wisdom and strength... I pray for peace. I pray for peace." (The
New York Times, March 7, 2003.) Prayer as a way of confronting
or conforming to oppressive institutional political or religious
powers? Prayer as complicity?
The aim here
is not to denigrate prayer but to show how it is used to avoid
risk and thus serve personal and institutional self-interests
and advancement. Prayer can lead to action against and not accommodation
to the oppression of people. It is a universal means by which
people find comfort, grace, the will to affirm their lives, to
achieve, to overcome, and empowerment to contribute to a just,
inclusive society and world.
is often another way of folding one's hands and doing nothing,
while giving the legitimizing appearance of being involved, which
is probably its greatest attraction to Christian institution-builders,
whose priority is evangelism not being "peacemakers." Thus Jesus'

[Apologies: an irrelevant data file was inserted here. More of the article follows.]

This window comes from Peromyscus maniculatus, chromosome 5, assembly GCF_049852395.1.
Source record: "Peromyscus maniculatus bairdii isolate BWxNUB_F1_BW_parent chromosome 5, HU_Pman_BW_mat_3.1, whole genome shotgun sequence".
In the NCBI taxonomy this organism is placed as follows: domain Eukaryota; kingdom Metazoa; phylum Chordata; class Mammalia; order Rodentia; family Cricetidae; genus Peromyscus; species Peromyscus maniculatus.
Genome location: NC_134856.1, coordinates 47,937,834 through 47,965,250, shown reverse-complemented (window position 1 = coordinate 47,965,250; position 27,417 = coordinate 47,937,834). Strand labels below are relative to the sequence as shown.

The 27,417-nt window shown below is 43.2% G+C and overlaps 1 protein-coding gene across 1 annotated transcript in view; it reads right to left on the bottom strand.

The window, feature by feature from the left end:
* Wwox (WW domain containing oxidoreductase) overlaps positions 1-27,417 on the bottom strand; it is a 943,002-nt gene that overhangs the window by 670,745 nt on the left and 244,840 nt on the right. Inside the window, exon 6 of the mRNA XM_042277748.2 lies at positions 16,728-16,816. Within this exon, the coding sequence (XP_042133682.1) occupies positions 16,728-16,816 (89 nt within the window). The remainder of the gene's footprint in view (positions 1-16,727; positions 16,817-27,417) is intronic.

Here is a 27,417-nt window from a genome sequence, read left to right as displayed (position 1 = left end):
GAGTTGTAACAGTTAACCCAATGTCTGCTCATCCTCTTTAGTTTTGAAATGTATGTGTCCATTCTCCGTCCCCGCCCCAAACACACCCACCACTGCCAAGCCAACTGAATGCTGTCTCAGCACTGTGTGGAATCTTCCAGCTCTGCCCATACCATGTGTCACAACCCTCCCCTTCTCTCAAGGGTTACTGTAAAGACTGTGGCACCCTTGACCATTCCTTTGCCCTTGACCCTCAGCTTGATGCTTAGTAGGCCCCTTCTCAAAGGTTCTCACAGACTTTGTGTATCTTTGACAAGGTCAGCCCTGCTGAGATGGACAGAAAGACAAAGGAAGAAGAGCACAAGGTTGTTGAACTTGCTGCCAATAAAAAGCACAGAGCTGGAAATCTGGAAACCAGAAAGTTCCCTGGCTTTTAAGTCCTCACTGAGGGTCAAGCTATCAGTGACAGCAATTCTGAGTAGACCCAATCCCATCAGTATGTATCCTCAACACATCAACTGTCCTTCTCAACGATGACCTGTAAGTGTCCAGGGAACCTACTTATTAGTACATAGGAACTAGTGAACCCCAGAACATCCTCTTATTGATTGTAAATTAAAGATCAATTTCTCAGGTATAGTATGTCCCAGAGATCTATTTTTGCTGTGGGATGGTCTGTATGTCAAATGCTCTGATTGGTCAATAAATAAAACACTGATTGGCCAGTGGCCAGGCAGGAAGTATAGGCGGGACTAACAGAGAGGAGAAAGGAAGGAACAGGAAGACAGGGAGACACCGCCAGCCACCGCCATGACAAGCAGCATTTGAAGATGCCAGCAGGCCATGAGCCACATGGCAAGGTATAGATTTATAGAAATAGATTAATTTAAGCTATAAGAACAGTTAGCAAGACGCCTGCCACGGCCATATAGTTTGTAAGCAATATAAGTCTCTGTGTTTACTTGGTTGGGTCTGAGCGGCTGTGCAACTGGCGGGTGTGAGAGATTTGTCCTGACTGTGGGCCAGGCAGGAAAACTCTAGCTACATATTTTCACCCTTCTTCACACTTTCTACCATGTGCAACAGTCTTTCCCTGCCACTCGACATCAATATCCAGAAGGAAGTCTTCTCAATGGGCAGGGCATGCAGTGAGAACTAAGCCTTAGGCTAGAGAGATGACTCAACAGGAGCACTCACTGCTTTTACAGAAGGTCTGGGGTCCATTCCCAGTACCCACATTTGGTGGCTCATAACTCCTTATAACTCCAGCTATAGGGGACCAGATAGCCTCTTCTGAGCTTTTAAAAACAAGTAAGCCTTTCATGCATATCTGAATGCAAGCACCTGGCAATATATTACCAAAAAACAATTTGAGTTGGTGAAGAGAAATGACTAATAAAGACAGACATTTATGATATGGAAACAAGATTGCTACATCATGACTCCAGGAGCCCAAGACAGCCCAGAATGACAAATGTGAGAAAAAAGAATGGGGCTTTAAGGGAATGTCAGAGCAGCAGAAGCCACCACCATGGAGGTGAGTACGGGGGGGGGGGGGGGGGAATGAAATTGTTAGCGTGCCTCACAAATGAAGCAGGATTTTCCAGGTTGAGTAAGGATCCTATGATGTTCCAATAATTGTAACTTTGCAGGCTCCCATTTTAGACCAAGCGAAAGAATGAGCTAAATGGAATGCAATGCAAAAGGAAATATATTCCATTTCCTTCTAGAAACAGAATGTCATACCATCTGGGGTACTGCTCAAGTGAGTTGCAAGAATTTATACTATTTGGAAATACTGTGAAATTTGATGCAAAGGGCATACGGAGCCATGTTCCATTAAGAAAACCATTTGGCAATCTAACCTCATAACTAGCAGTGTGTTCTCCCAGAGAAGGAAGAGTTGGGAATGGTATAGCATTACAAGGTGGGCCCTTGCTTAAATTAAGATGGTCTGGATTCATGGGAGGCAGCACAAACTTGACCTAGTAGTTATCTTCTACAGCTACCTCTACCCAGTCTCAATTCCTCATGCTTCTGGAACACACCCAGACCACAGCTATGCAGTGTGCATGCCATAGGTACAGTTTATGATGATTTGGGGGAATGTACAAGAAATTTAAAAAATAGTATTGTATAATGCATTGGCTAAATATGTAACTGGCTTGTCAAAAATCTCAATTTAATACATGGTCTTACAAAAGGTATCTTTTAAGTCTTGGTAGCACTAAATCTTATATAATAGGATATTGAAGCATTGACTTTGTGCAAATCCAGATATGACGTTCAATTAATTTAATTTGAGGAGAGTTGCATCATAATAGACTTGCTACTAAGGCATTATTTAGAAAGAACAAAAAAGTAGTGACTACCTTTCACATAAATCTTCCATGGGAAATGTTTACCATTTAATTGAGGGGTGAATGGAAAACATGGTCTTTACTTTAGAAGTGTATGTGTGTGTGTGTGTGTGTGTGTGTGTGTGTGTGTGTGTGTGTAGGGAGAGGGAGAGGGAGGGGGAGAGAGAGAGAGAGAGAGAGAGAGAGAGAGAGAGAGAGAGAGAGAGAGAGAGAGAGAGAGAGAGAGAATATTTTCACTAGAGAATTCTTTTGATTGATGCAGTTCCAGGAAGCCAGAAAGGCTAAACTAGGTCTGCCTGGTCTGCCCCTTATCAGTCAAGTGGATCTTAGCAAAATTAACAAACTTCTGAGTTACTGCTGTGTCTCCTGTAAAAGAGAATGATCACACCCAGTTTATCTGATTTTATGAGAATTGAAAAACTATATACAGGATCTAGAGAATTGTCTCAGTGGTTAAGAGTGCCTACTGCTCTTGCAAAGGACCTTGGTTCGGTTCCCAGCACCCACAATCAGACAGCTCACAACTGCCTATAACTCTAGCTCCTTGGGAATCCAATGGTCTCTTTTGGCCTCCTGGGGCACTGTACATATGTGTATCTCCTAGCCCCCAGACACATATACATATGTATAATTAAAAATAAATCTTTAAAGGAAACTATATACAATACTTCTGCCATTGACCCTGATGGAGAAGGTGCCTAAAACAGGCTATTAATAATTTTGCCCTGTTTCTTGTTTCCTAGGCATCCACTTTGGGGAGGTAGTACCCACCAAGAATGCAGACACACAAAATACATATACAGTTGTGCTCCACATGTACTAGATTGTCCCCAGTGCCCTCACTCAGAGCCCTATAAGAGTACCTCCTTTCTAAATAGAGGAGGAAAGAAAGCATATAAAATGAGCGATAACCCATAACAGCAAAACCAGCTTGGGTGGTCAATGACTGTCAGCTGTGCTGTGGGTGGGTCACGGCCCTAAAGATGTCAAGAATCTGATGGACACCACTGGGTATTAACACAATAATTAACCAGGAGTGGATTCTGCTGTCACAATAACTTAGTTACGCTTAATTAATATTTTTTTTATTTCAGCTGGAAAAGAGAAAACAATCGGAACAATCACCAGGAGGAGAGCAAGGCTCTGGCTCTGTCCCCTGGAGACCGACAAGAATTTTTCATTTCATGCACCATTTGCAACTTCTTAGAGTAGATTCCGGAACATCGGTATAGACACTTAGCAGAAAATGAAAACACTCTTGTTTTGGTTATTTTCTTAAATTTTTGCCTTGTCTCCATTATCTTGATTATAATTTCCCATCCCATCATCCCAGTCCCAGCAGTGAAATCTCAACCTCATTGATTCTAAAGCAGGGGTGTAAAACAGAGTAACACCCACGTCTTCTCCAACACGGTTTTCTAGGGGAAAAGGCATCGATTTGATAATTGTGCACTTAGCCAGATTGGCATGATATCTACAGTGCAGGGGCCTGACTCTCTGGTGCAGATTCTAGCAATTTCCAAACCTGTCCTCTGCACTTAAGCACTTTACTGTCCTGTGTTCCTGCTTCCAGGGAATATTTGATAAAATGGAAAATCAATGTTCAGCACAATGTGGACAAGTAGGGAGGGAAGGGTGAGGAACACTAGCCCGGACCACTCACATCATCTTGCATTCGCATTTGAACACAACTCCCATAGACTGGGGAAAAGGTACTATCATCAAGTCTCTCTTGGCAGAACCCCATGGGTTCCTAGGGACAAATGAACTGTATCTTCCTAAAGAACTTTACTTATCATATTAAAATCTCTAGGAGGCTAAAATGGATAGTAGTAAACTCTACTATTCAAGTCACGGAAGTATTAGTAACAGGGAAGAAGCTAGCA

risky liberation model is often kept in solitary confinement by
prayer. It is much easier and safer, and far more conducive
to denominational empire-building, to evangelize and then
control people than to join in liberating them and empowering
their right to believe as they choose and be who they are.
Just as much
is expected of Pope John Paul II and Pope Benedict XVI because
of their great moral authority, United Methodists have a special
obligation to speak truth to power because President Bush and
Vice President Cheney are Methodists. Sadly, as with Catholicism,
the theological prison confining Jesus is also seen in the United
Methodist Church's measured protests against Bush and Cheney's
criminal invasion and occupation of Iraq.
various hierarchical and
"bibliarchical" churches, it is about
maintaining and advancing their institutions
as they are. And, not surprisingly,
the greatest threat to their existence
as ends in themselves is
the historical Jew, Jesus himself.
of 2005, 96 United Methodist bishops issued a belated carefully-worded
"Statement of Conscience" subtitled "A Call to Repentance and